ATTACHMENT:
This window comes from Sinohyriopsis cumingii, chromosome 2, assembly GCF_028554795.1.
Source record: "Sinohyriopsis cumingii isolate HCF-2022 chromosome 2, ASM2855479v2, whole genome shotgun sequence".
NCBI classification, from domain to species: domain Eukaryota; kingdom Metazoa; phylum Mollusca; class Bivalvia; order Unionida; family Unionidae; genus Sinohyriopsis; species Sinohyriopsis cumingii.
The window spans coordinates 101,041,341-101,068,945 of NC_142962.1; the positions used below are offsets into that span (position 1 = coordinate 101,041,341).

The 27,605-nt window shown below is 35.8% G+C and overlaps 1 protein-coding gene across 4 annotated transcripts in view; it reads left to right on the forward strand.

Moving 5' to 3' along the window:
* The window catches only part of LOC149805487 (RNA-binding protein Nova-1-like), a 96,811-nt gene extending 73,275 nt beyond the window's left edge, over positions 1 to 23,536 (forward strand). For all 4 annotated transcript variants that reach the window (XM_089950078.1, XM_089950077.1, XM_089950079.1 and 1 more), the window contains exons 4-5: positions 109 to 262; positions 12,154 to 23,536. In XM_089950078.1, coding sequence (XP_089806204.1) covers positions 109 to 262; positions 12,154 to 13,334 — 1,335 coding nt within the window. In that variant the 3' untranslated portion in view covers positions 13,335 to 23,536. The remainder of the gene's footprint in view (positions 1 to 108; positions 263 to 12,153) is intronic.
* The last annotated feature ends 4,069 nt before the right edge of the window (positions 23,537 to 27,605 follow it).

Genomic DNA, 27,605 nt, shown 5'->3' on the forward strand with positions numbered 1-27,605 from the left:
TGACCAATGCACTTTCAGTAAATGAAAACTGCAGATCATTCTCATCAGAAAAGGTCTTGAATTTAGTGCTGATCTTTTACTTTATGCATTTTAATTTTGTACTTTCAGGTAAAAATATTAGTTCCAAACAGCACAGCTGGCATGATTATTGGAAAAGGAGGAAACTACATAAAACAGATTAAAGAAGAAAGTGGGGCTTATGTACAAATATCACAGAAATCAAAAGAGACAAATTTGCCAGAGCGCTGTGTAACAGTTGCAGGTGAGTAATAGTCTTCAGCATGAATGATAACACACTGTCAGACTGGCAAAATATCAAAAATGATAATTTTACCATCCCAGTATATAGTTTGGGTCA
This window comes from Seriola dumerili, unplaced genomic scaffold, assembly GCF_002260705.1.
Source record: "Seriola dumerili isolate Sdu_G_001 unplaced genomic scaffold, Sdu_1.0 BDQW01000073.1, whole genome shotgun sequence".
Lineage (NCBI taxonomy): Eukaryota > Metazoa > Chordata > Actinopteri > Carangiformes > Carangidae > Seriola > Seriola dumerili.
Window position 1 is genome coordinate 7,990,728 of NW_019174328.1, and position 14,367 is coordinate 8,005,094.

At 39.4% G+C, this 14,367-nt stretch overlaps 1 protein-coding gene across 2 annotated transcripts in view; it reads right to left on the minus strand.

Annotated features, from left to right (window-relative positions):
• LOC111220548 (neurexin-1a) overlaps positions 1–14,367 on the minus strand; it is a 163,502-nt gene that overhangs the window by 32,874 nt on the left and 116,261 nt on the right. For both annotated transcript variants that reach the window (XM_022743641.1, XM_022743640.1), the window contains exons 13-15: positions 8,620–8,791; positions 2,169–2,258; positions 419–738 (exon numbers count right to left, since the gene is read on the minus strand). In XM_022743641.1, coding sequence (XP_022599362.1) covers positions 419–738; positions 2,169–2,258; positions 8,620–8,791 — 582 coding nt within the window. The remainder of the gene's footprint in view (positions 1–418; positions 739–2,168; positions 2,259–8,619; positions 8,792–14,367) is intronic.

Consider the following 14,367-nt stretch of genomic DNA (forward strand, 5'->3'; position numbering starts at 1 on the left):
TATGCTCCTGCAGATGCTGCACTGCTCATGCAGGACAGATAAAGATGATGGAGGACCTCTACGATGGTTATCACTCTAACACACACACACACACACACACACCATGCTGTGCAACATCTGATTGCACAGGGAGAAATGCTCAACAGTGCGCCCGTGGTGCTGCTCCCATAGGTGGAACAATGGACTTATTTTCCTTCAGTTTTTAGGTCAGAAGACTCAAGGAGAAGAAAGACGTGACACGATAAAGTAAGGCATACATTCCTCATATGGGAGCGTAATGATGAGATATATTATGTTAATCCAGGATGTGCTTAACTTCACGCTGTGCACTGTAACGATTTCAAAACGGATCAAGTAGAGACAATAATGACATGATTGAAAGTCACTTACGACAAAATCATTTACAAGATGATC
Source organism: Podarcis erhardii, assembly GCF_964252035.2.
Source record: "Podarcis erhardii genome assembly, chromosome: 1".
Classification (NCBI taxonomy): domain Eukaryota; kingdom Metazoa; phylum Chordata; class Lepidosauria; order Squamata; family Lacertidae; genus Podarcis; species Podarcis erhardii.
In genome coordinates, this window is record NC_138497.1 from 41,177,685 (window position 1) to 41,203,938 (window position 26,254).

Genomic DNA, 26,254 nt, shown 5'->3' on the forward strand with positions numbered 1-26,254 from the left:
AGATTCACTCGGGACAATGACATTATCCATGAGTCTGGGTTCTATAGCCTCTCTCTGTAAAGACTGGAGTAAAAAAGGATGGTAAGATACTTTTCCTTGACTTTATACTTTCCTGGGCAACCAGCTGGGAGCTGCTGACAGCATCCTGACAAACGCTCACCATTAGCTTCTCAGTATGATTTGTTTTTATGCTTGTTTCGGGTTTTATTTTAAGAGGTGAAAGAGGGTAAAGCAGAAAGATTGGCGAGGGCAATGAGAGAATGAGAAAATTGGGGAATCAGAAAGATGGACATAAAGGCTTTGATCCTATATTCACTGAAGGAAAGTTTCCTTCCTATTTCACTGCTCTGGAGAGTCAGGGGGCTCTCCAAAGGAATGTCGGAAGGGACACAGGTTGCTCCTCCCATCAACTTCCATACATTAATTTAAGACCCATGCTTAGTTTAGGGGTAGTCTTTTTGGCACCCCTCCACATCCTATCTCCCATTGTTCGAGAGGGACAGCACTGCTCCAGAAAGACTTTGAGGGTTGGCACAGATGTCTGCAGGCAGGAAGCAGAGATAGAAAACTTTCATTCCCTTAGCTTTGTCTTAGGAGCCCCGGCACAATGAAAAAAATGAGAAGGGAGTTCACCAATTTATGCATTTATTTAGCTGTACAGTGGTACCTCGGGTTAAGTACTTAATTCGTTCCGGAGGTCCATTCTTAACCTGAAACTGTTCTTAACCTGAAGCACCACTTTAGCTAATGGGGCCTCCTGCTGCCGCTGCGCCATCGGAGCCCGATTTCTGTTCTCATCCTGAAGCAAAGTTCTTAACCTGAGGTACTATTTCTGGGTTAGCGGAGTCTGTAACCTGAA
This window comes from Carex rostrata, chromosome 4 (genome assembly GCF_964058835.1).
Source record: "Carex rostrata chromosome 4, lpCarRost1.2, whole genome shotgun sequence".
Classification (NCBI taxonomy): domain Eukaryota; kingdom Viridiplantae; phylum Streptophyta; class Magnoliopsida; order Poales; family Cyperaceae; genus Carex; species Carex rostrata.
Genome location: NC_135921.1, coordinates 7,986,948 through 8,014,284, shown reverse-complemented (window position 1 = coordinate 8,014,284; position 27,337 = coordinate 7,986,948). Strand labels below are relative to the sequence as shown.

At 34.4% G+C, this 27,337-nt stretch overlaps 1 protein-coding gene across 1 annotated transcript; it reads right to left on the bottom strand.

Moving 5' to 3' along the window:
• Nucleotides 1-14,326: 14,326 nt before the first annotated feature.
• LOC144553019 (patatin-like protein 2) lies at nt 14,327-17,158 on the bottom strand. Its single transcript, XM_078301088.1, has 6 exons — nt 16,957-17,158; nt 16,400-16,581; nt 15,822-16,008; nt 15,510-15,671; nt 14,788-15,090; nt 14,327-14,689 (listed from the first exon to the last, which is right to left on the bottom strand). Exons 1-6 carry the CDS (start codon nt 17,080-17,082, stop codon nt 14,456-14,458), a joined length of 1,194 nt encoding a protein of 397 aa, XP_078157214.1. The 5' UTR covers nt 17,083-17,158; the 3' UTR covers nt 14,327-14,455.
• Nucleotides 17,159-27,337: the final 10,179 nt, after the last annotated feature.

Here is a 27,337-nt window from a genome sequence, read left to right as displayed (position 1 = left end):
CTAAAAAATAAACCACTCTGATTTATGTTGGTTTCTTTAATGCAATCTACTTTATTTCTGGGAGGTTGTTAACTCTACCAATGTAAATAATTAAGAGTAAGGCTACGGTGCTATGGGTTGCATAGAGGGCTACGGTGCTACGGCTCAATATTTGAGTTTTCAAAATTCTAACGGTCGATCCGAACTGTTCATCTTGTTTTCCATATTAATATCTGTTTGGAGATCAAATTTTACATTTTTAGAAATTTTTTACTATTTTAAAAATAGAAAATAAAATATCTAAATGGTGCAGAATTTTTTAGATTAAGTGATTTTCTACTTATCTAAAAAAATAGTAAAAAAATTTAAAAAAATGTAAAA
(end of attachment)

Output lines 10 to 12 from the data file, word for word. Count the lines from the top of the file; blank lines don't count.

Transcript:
TGACCAATGCACTTTCAGTAAATGAAAACTGCAGATCATTCTCATCAGAAAAGGTCTTGAATTTAGTGCTGATCTTTTACTTTATGCATTTTAATTTTGTACTTTCAGGTAAAAATATTAGTTCCAAACAGCACAGCTGGCATGATTATTGGAAAAGGAGGAAACTACATAAAACAGATTAAAGAAGAAAGTGGGGCTTATGTACAAATATCACAGAAATCAAAAGAGACAAATTTGCCAGAGCGCTGTGTAACAGTTGCAGGTGAGTAATAGTCTTCAGCATGAATGATAACACACTGTCAGACTGGCAAAATATCAAAAATGATAATTTTACCATCCCAGTATATAGTTTGGGTCA
This window comes from Seriola dumerili, unplaced genomic scaffold, assembly GCF_002260705.1.
Source record: "Seriola dumerili isolate Sdu_G_001 unplaced genomic scaffold, Sdu_1.0 BDQW01000073.1, whole genome shotgun sequence".